The ACLU complained about the practice to Gary Maynard, secretary of the state corrections department, and the agency temporarily suspended and then revised its policy to allow applicants to "voluntarily participate" in a review of their social media accounts.
The department said the policy was effective, and had been a factor in the denial of employment to seven individuals out of 2,689 applicants over the course of a year, some of whom had "utilized social media applications which contained pictures of them showing verified gang signs."
The revised policy did not satisfy the ACLU and Sen. Ron Young, a Democrat from Frederick, drafted legislation to outlaw the practice entirely. Young introduced an unsuccessful bill in the Senate last year. This session, Young introduced the bill again, and Tarrant cross-filed it in the House.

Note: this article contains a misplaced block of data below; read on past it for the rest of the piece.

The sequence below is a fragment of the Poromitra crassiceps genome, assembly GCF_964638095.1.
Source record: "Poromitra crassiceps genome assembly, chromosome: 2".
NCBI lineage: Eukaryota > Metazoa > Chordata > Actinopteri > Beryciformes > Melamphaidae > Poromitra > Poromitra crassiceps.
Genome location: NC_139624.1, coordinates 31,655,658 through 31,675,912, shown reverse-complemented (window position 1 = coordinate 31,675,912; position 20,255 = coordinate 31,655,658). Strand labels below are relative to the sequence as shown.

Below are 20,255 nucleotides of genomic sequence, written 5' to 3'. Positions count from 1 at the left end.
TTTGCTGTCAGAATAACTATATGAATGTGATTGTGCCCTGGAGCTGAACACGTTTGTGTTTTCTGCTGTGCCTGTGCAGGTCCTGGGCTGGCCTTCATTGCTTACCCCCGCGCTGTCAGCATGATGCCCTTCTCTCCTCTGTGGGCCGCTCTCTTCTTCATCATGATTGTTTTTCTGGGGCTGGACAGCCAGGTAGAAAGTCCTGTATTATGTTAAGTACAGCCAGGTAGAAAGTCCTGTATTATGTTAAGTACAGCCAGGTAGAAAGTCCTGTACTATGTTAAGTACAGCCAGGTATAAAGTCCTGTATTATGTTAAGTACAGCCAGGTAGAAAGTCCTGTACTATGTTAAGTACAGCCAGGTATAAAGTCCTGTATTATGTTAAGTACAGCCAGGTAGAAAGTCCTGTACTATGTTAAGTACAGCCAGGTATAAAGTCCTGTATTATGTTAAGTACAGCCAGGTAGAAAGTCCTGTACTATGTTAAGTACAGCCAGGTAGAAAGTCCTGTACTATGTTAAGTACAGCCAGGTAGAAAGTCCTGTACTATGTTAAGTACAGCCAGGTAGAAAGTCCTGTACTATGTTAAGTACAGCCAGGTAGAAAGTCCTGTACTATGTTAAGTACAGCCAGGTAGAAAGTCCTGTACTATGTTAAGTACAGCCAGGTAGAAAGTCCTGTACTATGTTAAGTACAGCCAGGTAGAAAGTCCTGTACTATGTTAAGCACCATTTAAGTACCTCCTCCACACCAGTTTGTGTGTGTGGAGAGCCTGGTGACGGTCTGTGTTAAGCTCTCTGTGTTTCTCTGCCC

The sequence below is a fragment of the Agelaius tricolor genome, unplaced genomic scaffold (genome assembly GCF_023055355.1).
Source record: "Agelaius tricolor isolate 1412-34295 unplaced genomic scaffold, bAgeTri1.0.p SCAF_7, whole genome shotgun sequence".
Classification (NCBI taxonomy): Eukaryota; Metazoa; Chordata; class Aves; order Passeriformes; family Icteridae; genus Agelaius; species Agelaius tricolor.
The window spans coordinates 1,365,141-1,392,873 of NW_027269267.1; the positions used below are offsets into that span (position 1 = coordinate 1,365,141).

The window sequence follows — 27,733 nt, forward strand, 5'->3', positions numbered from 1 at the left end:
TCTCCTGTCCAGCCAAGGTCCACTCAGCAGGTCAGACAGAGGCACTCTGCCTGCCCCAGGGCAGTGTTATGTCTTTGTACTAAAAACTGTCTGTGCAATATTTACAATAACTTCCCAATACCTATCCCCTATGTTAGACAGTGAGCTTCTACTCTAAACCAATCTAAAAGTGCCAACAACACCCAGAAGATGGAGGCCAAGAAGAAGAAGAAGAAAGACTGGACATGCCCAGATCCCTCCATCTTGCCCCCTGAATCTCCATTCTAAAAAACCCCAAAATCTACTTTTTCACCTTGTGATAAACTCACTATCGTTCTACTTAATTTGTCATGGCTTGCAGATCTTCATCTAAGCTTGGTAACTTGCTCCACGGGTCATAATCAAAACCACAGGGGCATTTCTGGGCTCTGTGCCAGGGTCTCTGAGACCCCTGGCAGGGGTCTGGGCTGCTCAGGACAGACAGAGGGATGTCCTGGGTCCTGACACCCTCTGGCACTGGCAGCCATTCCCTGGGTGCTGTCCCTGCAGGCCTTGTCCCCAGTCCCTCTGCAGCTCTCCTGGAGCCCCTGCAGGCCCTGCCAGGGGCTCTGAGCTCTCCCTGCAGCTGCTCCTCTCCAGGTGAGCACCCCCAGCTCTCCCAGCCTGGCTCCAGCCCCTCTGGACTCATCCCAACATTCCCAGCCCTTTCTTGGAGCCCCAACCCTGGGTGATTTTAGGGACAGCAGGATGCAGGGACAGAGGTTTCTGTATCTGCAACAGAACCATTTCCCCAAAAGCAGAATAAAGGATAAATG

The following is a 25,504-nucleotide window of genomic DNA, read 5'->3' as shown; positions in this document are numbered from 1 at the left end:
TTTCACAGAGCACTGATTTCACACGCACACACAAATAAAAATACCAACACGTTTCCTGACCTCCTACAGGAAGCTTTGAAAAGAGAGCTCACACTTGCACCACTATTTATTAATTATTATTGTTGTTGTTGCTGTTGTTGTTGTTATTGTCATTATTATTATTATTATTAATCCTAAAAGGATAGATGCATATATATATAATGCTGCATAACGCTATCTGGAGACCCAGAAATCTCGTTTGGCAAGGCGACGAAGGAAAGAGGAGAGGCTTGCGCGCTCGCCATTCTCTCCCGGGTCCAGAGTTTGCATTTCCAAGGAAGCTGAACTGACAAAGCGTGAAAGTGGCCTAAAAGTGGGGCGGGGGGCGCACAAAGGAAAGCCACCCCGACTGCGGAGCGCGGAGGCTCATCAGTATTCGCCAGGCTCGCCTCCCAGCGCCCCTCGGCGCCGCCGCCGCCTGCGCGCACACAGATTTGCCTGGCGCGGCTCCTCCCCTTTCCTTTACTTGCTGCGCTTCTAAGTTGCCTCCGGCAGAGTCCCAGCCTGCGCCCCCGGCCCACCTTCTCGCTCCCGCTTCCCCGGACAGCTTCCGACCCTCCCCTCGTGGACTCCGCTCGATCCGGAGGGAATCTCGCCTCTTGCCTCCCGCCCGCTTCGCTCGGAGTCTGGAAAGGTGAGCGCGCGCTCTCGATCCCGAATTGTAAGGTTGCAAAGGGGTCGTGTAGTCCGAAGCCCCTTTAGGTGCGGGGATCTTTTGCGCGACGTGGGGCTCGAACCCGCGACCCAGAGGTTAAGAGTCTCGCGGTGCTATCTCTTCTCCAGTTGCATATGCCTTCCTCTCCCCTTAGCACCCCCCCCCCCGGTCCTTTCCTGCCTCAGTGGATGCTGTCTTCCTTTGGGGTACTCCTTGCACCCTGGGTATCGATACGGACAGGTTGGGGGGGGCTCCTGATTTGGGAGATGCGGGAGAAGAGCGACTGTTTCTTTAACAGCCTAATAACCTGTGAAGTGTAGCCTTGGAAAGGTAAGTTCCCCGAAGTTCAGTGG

In late March, Erin Egan, Facebook's chief privacy officer, wrote about the issue on Facebook, calling the practice of employers requesting potential hires' Facebook passwords "alarming" and "not the right thing to do."
Goemann said the ACLU of Maryland received another call from a state employee, also from the corrections department, complaining of being asked for social media passwords. Other instances of employers' requesting the private online information of potential hires began popping up around the country — Egan said Facebook had noticed "a distressing increase" in such incidents in recent months — and the issue became a priority for the ACLU's national network, Goemann said.